How to conduct a WMS software comparison
You don’t buy the first car you see on the lot, so you shouldn’t expect to get the first WMS you see either.
That can seem a little obvious, but a few seconds on Google will lead you to horror stories from the past year about companies who jumped on what seemed like the perfect WMS deal without doing more homework. Let their mistake be your lesson. Comparing WMS offers and vendors will help you find the best deal for your business and budget, plus makes it easy to avoid companies whose customer service is a nightmare.
Today, we’ll dive into some key factors when considering and comparing several types of warehouse management systems:
- Why compare before you buy
- Which comparisons make sense
- How to break down functionality requirements
- What to know about the price
- Why size matters
- Demo etiquette and usefulness
- And how to turn all of that into a shortlist
Why should you compare systems?
Every major business purchase requires a comparison to ensure that you have the right options before making a choice. A WMS comparison shows you what’s available and from who — and the landscape continues to expand each year with new platforms, providers, and functionality.
Under the surface of this industry best practice is another useful item: you might see a function you want that’s on a system you don’t want. That feature can be turned into a requirement to help you choose a vendor who will support you or pick a system that your team can work within to create the functionality on their own.
A WMS comparison is a smart way to save your budget, cut down on headaches, and keep management happy.
Ways to compare systems
Let’s break down a few of those comparison options now to help you decide what’s most important to your operations.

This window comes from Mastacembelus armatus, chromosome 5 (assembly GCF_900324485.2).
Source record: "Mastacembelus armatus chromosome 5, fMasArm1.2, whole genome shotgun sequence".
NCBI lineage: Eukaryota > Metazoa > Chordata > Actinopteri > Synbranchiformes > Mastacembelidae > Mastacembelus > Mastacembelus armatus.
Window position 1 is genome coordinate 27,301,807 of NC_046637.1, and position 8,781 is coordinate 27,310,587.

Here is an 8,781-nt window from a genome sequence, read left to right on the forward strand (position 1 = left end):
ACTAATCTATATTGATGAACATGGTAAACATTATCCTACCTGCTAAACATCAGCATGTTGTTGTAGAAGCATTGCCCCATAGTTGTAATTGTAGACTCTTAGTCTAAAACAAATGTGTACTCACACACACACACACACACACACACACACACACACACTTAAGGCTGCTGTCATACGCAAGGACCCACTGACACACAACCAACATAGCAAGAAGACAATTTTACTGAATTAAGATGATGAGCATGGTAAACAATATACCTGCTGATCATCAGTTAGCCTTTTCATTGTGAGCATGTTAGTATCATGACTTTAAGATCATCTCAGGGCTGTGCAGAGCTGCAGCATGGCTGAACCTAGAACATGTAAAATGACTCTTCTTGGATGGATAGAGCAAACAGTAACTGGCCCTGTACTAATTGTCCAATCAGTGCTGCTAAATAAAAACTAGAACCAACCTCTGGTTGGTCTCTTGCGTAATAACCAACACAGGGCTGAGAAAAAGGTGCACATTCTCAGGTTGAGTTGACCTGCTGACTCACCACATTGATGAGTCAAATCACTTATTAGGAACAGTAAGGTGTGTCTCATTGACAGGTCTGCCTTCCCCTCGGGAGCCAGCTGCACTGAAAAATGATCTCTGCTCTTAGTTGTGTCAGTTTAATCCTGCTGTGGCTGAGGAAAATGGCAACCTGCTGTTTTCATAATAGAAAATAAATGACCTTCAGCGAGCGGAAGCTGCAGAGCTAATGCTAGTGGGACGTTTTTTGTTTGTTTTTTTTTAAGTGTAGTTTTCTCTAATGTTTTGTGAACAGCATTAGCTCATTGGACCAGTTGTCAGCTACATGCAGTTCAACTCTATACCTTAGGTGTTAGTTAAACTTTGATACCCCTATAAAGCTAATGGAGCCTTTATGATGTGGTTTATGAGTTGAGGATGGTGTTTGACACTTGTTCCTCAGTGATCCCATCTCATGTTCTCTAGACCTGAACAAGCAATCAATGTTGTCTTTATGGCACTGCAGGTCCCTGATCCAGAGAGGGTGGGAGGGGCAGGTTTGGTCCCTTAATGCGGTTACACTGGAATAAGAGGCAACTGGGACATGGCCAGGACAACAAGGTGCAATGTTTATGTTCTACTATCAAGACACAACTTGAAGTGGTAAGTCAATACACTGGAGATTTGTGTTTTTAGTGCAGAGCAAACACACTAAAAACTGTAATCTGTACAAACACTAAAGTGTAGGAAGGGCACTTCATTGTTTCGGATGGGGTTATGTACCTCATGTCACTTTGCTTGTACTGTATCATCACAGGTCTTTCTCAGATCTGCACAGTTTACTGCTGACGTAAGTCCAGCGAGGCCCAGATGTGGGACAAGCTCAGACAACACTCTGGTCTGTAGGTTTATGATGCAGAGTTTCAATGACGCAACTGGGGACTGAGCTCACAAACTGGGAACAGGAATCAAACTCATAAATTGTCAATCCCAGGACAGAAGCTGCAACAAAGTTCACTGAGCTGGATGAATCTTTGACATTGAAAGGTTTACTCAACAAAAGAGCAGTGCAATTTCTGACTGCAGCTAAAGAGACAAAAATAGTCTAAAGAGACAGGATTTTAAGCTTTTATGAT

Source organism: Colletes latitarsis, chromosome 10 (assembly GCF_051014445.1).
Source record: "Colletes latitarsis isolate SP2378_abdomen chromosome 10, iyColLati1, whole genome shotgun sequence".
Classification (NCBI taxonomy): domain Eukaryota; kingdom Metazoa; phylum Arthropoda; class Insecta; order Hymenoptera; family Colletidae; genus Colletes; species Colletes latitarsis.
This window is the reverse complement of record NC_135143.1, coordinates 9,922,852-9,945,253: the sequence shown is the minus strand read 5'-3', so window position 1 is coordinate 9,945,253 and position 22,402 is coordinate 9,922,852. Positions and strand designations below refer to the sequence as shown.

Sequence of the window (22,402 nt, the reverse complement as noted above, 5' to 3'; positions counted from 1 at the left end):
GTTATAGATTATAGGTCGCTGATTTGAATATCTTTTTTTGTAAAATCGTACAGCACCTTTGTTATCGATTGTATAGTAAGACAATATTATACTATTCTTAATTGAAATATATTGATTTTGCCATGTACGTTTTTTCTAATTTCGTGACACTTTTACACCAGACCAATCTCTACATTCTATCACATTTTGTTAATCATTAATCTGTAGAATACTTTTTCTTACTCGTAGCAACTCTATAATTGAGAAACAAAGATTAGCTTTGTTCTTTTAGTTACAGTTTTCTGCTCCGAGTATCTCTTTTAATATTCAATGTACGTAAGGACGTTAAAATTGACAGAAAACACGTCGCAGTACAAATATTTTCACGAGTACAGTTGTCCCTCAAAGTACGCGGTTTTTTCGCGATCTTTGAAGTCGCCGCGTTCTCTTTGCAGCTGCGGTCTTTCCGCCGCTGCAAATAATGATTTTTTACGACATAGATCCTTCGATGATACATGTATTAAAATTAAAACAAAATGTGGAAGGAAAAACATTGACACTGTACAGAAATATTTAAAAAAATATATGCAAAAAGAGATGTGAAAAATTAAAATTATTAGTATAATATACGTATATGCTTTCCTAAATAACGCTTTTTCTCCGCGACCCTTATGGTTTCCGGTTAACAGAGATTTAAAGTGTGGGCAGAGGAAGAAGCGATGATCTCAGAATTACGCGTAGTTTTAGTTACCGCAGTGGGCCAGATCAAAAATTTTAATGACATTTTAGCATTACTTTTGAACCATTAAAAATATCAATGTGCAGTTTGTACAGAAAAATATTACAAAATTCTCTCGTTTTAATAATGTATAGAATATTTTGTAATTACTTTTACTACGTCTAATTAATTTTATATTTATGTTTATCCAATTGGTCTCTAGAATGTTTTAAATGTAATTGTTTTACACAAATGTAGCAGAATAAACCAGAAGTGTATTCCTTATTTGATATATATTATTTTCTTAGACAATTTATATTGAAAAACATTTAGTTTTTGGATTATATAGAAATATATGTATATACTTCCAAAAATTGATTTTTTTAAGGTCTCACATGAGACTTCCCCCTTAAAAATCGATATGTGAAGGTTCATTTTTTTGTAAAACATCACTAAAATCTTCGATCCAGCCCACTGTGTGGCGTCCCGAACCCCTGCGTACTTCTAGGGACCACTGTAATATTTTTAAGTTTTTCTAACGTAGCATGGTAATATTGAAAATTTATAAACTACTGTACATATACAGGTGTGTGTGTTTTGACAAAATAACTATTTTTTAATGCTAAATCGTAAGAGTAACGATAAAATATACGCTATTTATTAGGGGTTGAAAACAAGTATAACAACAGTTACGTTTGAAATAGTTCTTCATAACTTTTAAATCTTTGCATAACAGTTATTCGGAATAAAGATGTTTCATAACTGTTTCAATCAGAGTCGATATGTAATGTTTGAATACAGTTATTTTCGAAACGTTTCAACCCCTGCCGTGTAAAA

Features and functionalities
There are more than 120 WMS features you can use to set requirements and build a shortlist for vendors. It’s good to review them all before you start the RFP process, and you’ll want to have cut this down when you start any WMS software comparison. WMS solutions run the gamut from barebones to space-age, and knowing your needs will help you stay on-budget and relevant.
Instead of reviewing each function that should be included in your WMS RFP template, let’s think about the big picture. You want to break down the functions and features you’re considering into a few groups:
- Must-have: basic inventory management, receiving, fulfillment, and other core functionality. These are your most basic requirements, and any vendor that doesn’t meet this list should fall off your shortlist.
- Should-have: this is your big WMS comparison metric. Look for items that not everyone would need, but you do. This could be yard management or support for high-volume returns. You might need specific mobile devices supported or want to have the WMS capture metrics around perishable goods. If a WMS could make it easier for you to stay compliant with relevant regulations, stick that in here too.